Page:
I felt–and was bothered by this– the novella has a confusing cover. The blurb at its top says “RT Reviewers Choice Nominee Best First Historical.” I assumed that accolade referred to this book. It doesn’t—the book that earned that award is your Brava published novel Invitation to Ruin. One could make the argument the accolade is meant to refer to the author of a book that won the RT Choice Award, but, I think that’s disingenuous.

I realize I’ve been very critical of this novel. And I do think it’s a fluffy, overly orderly tale. But it is a fun read, the plot and language are crisp and clear, and, the prose is often pleasantly amusing. I know there are readers out there who want their romances to be the stuff of tidy fairy tales. I’m just not one of them. For this reader, this book was a C- read.

Sincerely,

 

Dabney

AmazonBNSonyKoboARE

REVIEW: Midnight’s Wild Passion by Anna Campbell

REVIEW: Midnight’s Wild Passion by Anna Campbell

Dear Ms. Campbell:

In your first book, Claiming the Courtesan, I really liked the mix of angsty melodrama with a fresh review of some well-worn genre stereotypes. That mix of old and new kept me reading your books, but with this new one, Midnight’s Wild Passion, it seems the novelty has worn off. I’m not sure whether that’s because I’ve become more accustomed to your voice and your style, or because this new book just doesn’t have the same freshness of some of your previous releases, but either way, Midnight’s Wild Passion was just not wild or passionate enough for me.

Midnight's Wild Passion by Anna CampbellLady Antonia Hilliard has lived for ten years as Antonia Smith, chaperone to the lovely Cassandra Demarest, who is currently enjoying her first season in London.  Her disguise gives her the appearance of unattractive invisibility and her prickly demeanor keeps anyone who might otherwise be curious away – she is known as “the dragon of chaperones.” Well, anyone but Nicholas Challoner, the reprobate Marquess of Ranelaw, who seeks out the lovely Cassandra as part of a family revenge plot, but quickly perceives that the bigger prize might be the deceptively plain chaperone. Who is this imperious young woman and why does she feel the need to hide behind obscuring spectacles and an ugly cap? And why does every encounter he has with her feel like a promise of something challenging and lusty?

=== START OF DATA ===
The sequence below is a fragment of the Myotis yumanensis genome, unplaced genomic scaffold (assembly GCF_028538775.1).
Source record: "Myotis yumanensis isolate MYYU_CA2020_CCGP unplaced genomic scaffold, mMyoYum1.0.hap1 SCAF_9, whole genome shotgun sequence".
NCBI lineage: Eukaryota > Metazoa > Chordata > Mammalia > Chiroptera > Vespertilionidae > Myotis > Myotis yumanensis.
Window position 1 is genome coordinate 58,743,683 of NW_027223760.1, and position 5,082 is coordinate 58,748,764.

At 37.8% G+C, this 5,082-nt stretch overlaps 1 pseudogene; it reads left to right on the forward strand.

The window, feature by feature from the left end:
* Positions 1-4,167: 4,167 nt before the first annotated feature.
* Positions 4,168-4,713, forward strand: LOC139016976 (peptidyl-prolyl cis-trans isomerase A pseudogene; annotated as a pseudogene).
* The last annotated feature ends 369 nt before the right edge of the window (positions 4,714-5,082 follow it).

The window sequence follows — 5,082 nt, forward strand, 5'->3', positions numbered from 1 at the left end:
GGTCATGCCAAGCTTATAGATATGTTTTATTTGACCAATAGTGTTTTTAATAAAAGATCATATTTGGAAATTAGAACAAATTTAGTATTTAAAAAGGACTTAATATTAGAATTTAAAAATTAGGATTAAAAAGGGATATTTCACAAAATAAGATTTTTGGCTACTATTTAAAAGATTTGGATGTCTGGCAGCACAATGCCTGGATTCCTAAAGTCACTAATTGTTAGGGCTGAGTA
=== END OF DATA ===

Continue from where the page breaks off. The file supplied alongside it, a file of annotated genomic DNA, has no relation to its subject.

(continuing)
It’s not until Nicholas breaks into Antonia’s room that either of them begin to understand the depth of their mutual attraction, which Nicholas is more than happy to encourage but which Antonia will do almost anything to stem – including taking a fireplace poker to Nicholas’s face and head. Antonia, you see, is in her current fix because she let her passions run wild a decade ago, with a young friend of her brother’s who promised to marry her but merely ruined her and left her, penniless and disgraced, in Italy. When Antonia’s father refuses to have her back, she is forced to fend for herself, and has spent the past ten years grateful that her cousin, Godfrey Demarest, recognized her on the way back to England and took pity on her, offering her a place in his home. The same Godfrey Demarest who was, in his own youth, responsible for ruining Nicholas’s own sister, and on whom Nicholas now seeks revenge.

Writing this all out makes me realize how much I like this set-up. First there is the link between Antonia as the young woman who was ruined and Nicholas as the once-helpless brother who had to watch the same happen to his sister. Adding in the fact that Nicholas represents exactly the kind of man who ruined both Antonia and his sister generates just enough irony to promise some great angst and drama.

If this were an older book, Nicholas would likely remain a diamond-hard rake until the last paragraph; however, the road Campbell chooses here is both more interesting and more difficult. She starts to transform Nicholas somewhat early in the novel, which nicely advances the romantic connection between him and Antonia but undermines the dramatic tension around the revenge plot:

 

“Antonia, stop it.” He abhorred her desolation and the corroding shame beneath it. With sudden violence, he ripped off her spectacles and flung them onto the desk. “I don’t care that you’ve had a lover.”

“If that’s true, you’re the only person in Creation who doesn’t,” she said bitterly. Her eyes were glazed with betrayal and misery…

He grabbed her shoulders and fought the urge to shake some spirit back into her. Dear God, why couldn’t she be angry? He couldn’t endure this biting sorrow. …

“What does it matter? You know the most important fact. That I’m a whore.”